NEW YORK - Bruce Springsteen performed a secret concert for President Barack Obama and his staff as they leave the White House, urging optimism in uncertain times, the rock legend's fanzine reported.
Backstreets, a long-running magazine and website that methodically documents Springsteen's shows, said The Boss played a 15-song acoustic set in the White House's East Room on January 10.
The fanzine, quoting an anonymous "longtime Backstreets reader" in attendance, said Obama and First Lady Michelle both attended but otherwise the crowd consisted of 200-250 mostly low-profile administration staffers.
The mood at the concert and a related reception "was not exactly somber, but it wasn't festive, either. It was elegiac, I'd say," the witness wrote.
"There was a clear sense of something ending, both with the conclusion of an adventure for the staff and the silent presence of the coming political transition," the person wrote, referring to Donald Trump taking power Friday.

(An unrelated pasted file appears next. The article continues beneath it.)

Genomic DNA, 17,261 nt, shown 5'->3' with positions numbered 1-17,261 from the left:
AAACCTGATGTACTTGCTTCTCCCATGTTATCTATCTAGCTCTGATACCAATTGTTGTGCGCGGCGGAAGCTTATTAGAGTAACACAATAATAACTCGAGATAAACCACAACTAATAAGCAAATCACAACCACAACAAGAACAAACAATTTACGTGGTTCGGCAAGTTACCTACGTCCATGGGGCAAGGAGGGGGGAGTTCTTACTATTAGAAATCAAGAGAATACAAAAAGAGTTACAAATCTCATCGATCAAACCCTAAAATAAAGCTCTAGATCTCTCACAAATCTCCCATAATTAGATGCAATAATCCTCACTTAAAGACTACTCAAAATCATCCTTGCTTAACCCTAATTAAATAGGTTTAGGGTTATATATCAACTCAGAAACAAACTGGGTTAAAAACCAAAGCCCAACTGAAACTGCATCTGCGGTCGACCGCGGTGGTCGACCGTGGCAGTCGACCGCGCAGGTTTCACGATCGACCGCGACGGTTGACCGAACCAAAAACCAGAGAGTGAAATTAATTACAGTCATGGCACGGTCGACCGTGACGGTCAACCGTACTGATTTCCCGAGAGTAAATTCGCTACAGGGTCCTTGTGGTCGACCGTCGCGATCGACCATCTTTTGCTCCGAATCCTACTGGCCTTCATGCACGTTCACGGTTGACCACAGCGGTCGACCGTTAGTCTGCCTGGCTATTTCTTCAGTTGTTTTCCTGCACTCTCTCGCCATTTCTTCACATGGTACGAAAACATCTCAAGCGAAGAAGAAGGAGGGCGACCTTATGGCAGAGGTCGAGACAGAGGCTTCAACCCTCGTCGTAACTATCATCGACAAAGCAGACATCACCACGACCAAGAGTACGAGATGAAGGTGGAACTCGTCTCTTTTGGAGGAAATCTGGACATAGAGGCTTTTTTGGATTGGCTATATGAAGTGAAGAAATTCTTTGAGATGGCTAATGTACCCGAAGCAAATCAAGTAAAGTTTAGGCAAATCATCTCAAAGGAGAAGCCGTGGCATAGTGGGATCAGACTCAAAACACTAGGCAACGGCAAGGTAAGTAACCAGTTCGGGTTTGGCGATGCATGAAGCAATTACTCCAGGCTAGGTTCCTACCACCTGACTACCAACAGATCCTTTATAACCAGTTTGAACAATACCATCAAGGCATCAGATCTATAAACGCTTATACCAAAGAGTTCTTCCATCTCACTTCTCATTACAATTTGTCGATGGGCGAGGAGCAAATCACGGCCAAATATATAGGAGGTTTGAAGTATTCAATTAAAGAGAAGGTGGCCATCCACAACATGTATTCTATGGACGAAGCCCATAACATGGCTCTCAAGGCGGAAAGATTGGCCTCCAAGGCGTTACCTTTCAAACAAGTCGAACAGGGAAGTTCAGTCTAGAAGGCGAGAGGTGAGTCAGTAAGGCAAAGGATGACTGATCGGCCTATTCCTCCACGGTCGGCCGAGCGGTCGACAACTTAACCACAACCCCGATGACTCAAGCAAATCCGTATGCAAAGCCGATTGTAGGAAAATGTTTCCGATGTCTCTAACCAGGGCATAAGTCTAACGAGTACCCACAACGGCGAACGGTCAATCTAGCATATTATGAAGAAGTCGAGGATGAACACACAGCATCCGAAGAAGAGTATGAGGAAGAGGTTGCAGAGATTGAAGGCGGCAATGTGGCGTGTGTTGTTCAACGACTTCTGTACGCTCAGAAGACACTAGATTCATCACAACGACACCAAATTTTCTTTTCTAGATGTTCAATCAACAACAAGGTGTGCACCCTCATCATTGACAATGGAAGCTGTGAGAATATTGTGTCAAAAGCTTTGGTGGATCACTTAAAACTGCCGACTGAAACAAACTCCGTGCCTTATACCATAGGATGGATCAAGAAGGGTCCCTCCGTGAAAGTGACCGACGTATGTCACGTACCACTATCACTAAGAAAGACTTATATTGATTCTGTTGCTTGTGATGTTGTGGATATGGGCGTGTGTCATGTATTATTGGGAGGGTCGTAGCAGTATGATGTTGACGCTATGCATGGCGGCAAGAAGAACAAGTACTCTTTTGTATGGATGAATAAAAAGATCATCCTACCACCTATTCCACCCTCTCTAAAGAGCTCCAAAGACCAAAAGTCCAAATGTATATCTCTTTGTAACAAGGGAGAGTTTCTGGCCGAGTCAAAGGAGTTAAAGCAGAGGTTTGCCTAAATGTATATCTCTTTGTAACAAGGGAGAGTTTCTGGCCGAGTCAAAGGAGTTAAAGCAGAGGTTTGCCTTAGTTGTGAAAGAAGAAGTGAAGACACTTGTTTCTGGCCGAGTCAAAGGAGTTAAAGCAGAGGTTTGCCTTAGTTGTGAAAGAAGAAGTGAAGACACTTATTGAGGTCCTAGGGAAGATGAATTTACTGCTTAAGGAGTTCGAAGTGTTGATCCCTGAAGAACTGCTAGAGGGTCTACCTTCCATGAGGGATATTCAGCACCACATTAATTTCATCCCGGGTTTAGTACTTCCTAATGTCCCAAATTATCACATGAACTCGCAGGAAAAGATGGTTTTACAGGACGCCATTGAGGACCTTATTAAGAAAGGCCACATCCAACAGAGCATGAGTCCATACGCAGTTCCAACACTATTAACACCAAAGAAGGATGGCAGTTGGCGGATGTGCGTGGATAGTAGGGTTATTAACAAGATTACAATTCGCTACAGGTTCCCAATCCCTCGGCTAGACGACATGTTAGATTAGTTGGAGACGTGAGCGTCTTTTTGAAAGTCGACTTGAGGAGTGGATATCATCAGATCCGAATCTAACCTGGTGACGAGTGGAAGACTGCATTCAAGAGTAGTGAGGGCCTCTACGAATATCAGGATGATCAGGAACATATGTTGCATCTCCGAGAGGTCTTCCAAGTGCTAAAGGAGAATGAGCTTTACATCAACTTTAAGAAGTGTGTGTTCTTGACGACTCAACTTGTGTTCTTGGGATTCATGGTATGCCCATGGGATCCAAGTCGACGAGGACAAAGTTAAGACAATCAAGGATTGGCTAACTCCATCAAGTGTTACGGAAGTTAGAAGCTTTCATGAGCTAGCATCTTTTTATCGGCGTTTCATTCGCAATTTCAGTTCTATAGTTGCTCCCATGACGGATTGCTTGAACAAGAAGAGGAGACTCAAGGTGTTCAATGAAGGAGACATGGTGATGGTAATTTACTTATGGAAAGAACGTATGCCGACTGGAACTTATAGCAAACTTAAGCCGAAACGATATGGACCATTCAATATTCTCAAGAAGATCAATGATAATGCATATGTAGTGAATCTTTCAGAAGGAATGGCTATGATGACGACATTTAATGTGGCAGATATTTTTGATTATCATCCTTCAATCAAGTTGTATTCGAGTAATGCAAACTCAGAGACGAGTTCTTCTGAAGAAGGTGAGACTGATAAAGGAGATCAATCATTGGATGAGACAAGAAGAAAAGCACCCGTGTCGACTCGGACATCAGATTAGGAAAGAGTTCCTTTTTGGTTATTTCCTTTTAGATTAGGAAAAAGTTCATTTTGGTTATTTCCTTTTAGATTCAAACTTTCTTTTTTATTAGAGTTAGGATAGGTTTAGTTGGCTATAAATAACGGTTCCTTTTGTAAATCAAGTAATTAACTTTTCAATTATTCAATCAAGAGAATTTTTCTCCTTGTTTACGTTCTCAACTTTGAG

Performing his 2007 song "Long Walk Home," Springsteen spoke "about being in a difficult moment and maintaining optimism," the attendee wrote.
The fanzine said Springsteen sang two songs with his wife Patti Scialfa, who is a member of his E Street Band, and performed his classic "Born in the USA.," telling the crowd how the ode to working-class struggles was so often misunderstood politically.
Springsteen, who has been more overtly political in the past decade, campaigned for defeated candidate Hillary Clinton, telling a giant election-eve rally in Philadelphia that Trump had a "profound lack of decency."
The fanzine writer said the White House concert stood apart among Springsteen concerts.
"It was a humble, quiet gesture from Bruce to say thanks to President Obama, the staff and their families. No pomp, no ceremony, no press. Just the man, the guitar and the songs," the writer said.